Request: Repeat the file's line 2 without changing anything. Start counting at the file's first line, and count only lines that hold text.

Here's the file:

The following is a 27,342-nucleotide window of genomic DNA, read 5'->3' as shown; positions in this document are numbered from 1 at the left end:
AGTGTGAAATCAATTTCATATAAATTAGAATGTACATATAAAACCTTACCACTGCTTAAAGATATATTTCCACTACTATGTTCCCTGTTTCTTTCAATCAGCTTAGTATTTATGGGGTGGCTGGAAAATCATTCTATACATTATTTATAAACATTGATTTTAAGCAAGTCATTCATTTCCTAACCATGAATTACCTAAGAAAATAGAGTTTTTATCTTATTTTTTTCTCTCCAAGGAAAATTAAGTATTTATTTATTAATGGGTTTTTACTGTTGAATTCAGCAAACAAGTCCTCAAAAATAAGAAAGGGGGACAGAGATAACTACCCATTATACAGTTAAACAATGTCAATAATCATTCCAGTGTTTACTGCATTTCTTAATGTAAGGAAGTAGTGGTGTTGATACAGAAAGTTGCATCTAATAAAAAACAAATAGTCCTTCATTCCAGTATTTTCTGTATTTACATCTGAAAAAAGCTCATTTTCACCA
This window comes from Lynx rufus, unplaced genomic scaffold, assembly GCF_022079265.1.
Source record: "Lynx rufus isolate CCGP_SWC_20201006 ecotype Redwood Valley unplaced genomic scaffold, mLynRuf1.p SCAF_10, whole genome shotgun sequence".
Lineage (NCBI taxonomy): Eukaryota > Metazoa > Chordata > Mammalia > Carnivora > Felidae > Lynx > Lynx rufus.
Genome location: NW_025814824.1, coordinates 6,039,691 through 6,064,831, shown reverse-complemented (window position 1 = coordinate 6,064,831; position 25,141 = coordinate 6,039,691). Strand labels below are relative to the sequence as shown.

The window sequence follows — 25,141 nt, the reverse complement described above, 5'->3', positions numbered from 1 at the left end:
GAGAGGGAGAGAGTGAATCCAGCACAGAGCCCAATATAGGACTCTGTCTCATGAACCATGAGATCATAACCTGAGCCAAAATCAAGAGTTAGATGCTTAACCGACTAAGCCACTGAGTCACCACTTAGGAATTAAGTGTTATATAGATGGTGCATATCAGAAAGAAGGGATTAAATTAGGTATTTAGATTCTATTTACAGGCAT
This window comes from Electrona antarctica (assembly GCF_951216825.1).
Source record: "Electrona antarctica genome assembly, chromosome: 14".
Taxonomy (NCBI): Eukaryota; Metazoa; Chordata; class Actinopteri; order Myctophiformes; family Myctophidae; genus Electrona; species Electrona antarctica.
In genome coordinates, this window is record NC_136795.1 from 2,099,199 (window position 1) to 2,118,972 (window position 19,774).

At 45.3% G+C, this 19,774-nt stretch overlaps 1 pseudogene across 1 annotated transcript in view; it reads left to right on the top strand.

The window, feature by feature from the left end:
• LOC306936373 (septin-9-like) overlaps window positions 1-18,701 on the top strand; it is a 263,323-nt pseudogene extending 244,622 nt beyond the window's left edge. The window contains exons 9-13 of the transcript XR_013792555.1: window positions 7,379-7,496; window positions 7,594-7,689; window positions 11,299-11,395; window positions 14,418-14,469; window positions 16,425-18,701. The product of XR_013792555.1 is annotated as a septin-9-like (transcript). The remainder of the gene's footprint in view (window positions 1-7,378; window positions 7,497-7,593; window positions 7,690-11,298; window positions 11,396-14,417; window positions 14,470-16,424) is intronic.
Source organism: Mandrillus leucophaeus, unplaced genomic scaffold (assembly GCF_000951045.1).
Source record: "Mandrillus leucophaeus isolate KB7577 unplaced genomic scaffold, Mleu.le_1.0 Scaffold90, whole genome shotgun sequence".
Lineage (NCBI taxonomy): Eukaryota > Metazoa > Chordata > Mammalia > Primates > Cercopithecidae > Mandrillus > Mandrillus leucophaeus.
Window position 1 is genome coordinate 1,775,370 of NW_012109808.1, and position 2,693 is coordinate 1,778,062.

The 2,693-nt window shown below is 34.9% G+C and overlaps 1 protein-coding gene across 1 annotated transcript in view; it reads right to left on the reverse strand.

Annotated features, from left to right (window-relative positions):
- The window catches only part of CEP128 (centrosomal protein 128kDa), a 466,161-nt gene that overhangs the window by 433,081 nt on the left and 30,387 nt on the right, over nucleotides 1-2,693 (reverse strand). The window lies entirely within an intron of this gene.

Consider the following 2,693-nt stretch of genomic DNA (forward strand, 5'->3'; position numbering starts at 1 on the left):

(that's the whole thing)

AGTGTGAAATCAATTTCATATAAATTAGAATGTACATATAAAACCTTACCACTGCTTAAAGATATATTTCCACTACTATGTTCCCTGTTTCTTTCAATCAGCTTAGTATTTATGGGGTGGCTGGAAAATCATTCTATACATTATTTATAAACATTGATTTTAAGCAAGTCATTCATTTCCTAACCATGAATTACCTAAGAAAATAGAGTTTTTATCTTATTTTTTTCTCTCCAAGGAAAATTAAGTATTTATTTATTAATGGGTTTTTACTGTTGAATTCAGCAAACAAGTCCTCAAAAATAAGAAAGGGGGACAGAGATAACTACCCATTATACAGTTAAACAATGTCAATAATCATTCCAGTGTTTACTGCATTTCTTAATGTAAGGAAGTAGTGGTGTTGATACAGAAAGTTGCATCTAATAAAAAACAAATAGTCCTTCATTCCAGTATTTTCTGTATTTACATCTGAAAAAAGCTCATTTTCACCA